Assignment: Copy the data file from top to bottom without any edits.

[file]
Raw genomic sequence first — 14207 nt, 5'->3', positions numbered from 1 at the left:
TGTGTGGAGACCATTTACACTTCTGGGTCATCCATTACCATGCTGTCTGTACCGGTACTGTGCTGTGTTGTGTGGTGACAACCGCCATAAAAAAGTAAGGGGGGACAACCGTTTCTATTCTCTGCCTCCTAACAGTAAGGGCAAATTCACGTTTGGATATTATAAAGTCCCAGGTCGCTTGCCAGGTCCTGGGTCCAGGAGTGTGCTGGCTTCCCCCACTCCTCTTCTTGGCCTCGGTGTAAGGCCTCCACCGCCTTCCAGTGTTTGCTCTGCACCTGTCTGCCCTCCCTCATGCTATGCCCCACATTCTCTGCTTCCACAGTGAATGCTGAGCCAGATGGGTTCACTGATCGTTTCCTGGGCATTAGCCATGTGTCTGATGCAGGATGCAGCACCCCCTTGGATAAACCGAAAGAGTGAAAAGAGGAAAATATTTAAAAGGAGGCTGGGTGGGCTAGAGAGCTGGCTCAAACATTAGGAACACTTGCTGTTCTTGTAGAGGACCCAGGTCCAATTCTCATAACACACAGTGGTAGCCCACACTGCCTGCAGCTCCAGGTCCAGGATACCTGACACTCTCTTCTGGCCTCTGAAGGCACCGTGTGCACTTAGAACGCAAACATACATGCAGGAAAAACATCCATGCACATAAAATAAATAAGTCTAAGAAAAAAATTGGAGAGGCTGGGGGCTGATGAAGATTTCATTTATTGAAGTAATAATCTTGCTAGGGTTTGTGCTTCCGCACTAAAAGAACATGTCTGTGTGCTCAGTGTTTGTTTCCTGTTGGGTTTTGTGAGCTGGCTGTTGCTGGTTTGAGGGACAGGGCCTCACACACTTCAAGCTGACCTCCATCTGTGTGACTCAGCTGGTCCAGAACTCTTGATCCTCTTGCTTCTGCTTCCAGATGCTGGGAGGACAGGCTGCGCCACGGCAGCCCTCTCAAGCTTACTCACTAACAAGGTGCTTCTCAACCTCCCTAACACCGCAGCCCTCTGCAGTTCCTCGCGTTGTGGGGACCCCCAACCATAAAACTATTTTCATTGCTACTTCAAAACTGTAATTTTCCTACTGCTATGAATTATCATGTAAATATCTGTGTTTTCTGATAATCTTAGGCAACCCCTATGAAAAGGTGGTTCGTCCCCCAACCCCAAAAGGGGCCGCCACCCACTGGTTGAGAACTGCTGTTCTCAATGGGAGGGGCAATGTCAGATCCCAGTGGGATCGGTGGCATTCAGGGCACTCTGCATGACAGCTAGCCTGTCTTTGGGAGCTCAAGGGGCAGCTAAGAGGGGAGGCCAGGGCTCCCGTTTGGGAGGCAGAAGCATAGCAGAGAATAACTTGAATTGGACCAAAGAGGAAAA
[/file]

Raw genomic sequence first — 14207 nt, 5'->3', positions numbered from 1 at the left:
TGTGTGGAGACCATTTACACTTCTGGGTCATCCATTACCATGCTGTCTGTACCGGTACTGTGCTGTGTTGTGTGGTGACAACCGCCATAAAAAAGTAAGGGGGGACAACCGTTTCTATTCTCTGCCTCCTAACAGTAAGGGCAAATTCACGTTTGGATATTATAAAGTCCCAGGTCGCTTGCCAGGTCCTGGGTCCAGGAGTGTGCTGGCTTCCCCCACTCCTCTTCTTGGCCTCGGTGTAAGGCCTCCACCGCCTTCCAGTGTTTGCTCTGCACCTGTCTGCCCTCCCTCATGCTATGCCCCACATTCTCTGCTTCCACAGTGAATGCTGAGCCAGATGGGTTCACTGATCGTTTCCTGGGCATTAGCCATGTGTCTGATGCAGGATGCAGCACCCCCTTGGATAAACCGAAAGAGTGAAAAGAGGAAAATATTTAAAAGGAGGCTGGGTGGGCTAGAGAGCTGGCTCAAACATTAGGAACACTTGCTGTTCTTGTAGAGGACCCAGGTCCAATTCTCATAACACACAGTGGTAGCCCACACTGCCTGCAGCTCCAGGTCCAGGATACCTGACACTCTCTTCTGGCCTCTGAAGGCACCGTGTGCACTTAGAACGCAAACATACATGCAGGAAAAACATCCATGCACATAAAATAAATAAGTCTAAGAAAAAAATTGGAGAGGCTGGGGGCTGATGAAGATTTCATTTATTGAAGTAATAATCTTGCTAGGGTTTGTGCTTCCGCACTAAAAGAACATGTCTGTGTGCTCAGTGTTTGTTTCCTGTTGGGTTTTGTGAGCTGGCTGTTGCTGGTTTGAGGGACAGGGCCTCACACACTTCAAGCTGACCTCCATCTGTGTGACTCAGCTGGTCCAGAACTCTTGATCCTCTTGCTTCTGCTTCCAGATGCTGGGAGGACAGGCTGCGCCACGGCAGCCCTCTCAAGCTTACTCACTAACAAGGTGCTTCTCAACCTCCCTAACACCGCAGCCCTCTGCAGTTCCTCGCGTTGTGGGGACCCCCAACCATAAAACTATTTTCATTGCTACTTCAAAACTGTAATTTTCCTACTGCTATGAATTATCATGTAAATATCTGTGTTTTCTGATAATCTTAGGCAACCCCTATGAAAAGGTGGTTCGTCCCCCAACCCCAAAAGGGGCCGCCACCCACTGGTTGAGAACTGCTGTTCTCAATGGGAGGGGCAATGTCAGATCCCAGTGGGATCGGTGGCATTCAGGGCACTCTGCATGACAGCTAGCCTGTCTTTGGGAGCTCAAGGGGCAGCTAAGAGGGGAGGCCAGGGCTCCCGTTTGGGAGGCAGAAGCATAGCAGAGAATAACTTGAATTGGACCAAAGAGGAAAA